Case study

Information officer — Rebecca Wray

Rebecca's past experience working in academic libraries helped her progress from an assistant role into her current position as an information officer. She studied a distance-learning Masters to suit her needs

How did you get your job?

I'd been working as an information assistant in the same department when the job became available. Before that, I'd worked in a variety of roles in academic libraries, including both user-facing duties where I helped people with their enquiries and technical duties where I worked on catalogues and databases. I think it was the combination of these skills that enabled me to progress to the role of information officer within the University of Bath Careers Service.

What are your main work activities?

I respond to email enquiries from students or employers and work through any routine tasks on our online career management site. Some days I'll staff our front desk or hold one-to-one information appointments with students, to help them with things like job search or finding resources. Recently we moved our careers resources to a new platform so I've been working on organising and classifying the information. I've also been creating new data analytics reports on the department's activities to help inform what we do.

We recently started making our own videos in-house which has meant learning how to video edit. I also get involved with more general marketing and social media for the department.

I'm involved in the process of collecting graduate destinations data, through Graduate Outcomes and our own internal work.

What do you enjoy about your job?

I love being able to help people, whether I'm giving a student the tools to help them find their dream job or helping colleagues in my team use data to inform their practice. I love the feeling that I have made a difference.

I also love the variety in my role. It's great to be involved in so many different things, as this keeps things interesting but also means I'm always developing new skills.

What are the challenges?

While variety is great, it can also be a challenge! Organising my time to make sure day-to-day stuff gets done while also working on projects to improve the service is an ongoing balancing act. It can be difficult to accept that sometimes you might need to scale down or come back to an exciting new idea because there are more pressing tasks that need to take priority.

My work is also less visible than the work of other members of the team, such as ours careers advisers. Because of this, it can be a challenge to gain recognition or demonstrate the value of the work I do.

How relevant is your degree?

I studied BSc Psychology at Oxford Brookes and I have just finished a distance-learning MA in information and library studies from Aberystwyth University.

Both of my degrees have ended up being very relevant. I am involved with data analysis and survey design (collecting student feedback for example), so the research method skills I developed in my psychology degree have come in very useful.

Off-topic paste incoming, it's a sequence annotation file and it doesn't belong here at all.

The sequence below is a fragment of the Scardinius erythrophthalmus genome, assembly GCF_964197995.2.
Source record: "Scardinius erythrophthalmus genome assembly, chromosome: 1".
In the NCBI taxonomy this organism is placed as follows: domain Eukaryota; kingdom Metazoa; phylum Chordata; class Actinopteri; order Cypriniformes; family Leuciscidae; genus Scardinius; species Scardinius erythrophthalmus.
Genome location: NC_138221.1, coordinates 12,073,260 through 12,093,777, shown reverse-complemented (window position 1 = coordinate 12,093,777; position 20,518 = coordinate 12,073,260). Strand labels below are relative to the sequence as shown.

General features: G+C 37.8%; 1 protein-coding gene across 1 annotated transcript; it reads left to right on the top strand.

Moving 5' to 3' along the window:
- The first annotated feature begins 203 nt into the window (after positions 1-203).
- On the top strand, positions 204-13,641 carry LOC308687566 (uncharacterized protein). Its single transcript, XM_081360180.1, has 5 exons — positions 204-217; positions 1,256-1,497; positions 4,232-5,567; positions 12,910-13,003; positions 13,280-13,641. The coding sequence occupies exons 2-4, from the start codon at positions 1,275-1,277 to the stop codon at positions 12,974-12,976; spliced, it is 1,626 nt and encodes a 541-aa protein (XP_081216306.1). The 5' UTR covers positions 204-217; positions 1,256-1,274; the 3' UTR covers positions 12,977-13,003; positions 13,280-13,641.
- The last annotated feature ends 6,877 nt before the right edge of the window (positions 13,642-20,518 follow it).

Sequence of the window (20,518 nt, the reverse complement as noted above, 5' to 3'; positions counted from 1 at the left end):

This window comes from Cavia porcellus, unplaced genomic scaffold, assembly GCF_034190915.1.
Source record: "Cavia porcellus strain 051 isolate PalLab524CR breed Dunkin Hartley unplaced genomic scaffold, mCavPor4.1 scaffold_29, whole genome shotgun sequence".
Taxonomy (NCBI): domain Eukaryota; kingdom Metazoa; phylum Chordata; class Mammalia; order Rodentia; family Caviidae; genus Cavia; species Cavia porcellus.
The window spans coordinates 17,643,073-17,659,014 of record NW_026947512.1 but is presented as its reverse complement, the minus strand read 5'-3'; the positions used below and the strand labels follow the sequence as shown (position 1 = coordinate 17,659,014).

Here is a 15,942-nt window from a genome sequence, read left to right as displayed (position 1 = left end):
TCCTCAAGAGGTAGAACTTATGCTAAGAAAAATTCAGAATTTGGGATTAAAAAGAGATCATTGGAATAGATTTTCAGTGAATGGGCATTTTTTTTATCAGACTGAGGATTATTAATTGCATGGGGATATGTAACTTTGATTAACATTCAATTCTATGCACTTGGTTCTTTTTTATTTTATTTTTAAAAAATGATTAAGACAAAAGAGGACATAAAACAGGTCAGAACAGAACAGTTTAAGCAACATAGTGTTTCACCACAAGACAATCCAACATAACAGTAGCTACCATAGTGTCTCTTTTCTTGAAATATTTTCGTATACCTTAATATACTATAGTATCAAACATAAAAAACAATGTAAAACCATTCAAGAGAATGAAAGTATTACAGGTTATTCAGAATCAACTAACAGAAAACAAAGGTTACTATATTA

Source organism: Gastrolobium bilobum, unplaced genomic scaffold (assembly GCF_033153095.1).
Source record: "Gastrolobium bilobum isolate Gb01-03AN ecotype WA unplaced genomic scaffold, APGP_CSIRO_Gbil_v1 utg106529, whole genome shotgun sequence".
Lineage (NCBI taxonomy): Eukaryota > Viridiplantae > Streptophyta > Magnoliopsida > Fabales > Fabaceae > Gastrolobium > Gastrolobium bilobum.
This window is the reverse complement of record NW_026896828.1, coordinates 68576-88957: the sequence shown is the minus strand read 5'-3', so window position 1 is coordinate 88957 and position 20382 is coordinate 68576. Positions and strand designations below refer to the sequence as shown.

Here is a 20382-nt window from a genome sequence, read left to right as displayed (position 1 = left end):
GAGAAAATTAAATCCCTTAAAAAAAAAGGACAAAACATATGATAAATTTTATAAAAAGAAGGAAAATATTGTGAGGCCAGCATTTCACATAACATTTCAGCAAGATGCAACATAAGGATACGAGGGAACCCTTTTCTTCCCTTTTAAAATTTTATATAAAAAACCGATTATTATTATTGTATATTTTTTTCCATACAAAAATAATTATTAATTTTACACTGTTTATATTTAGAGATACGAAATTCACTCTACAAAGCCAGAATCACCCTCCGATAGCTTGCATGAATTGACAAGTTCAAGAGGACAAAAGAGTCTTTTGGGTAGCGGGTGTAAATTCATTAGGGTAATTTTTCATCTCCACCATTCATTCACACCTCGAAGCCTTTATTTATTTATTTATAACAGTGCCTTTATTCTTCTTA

How has your role developed and what are your career ambitions?

I've only been in my role for two years but it has already changed quite a bit. I'm involved in more in-depth, one-to-one support with students and do a lot more work with data capture and analysis than when I started. With the trend for embedded employability in degree programmes and the growing interest in the value of degrees, I expect my work will continue to change.

I'm interested in paths that are focused on data, but right now I enjoy the mix of technical work and supporting students. I don't think I'd ever want to be in a role that doesn't involve some interaction with end-users.

What are your top tips for choosing a Masters?

I did my Masters via distance-learning while working full-time. For me, the priority was the practicalities of the course - I picked a course where there were no deadlines on assignments or specific remote lectures you had to attend, and you paid by the module as you progressed.

If you're considering a distance-learning course, be realistic about the time you can commit to it and make sure you understand how the course will work in terms of teaching time and deadlines.

Any words of advice for someone looking to get into this job?

  • Transferable skills are really important. You might not know the specific systems or policies used but if you have those fundamental skills around understanding information management, attention to detail and customer service, you'll be able to apply those to any situation.
  • Accept you might need to work in other jobs before reaching a professional post. There's a lot of competition for jobs in the information and library sector, so you may find you have to work as a careers information assistant or similar to build up your experience.
  • Make use of professional bodies and networks. Careers people, as well as information and library people more generally, tend to be lovely and very happy to share information and experiences. Professional bodies such as AGCAS and CILIP are a great way to keep on top of professional awareness, and they offer useful training opportunities that can help you build up your experience.

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